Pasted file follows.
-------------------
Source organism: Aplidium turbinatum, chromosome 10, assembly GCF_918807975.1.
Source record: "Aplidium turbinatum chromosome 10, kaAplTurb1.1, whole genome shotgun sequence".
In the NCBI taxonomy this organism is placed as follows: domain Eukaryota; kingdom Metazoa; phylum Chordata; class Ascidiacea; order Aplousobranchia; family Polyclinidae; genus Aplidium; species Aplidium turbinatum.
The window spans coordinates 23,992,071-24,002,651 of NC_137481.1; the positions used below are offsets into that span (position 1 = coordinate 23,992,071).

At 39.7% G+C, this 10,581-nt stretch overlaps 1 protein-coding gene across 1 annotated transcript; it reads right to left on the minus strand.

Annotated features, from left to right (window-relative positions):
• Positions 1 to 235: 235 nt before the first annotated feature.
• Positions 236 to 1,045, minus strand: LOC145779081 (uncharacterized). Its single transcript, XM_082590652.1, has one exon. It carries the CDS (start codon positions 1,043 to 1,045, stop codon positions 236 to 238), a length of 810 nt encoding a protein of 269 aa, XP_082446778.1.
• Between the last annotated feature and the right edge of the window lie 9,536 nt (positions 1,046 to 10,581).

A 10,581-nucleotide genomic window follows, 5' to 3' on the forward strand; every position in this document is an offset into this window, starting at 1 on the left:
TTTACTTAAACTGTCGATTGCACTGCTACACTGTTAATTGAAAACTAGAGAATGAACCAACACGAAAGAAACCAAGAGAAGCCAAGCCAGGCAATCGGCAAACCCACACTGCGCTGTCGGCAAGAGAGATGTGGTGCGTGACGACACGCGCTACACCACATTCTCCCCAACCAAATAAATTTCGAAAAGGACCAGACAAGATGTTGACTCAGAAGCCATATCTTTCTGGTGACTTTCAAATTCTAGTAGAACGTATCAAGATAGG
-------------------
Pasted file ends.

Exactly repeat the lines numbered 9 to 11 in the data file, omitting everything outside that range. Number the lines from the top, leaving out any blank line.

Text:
• Between the last annotated feature and the right edge of the window lie 9,536 nt (positions 1,046 to 10,581).

A 10,581-nucleotide genomic window follows, 5' to 3' on the forward strand; every position in this document is an offset into this window, starting at 1 on the left:
TTTACTTAAACTGTCGATTGCACTGCTACACTGTTAATTGAAAACTAGAGAATGAACCAACACGAAAGAAACCAAGAGAAGCCAAGCCAGGCAATCGGCAAACCCACACTGCGCTGTCGGCAAGAGAGATGTGGTGCGTGACGACACGCGCTACACCACATTCTCCCCAACCAAATAAATTTCGAAAAGGACCAGACAAGATGTTGACTCAGAAGCCATATCTTTCTGGTGACTTTCAAATTCTAGTAGAACGTATCAAGATAGG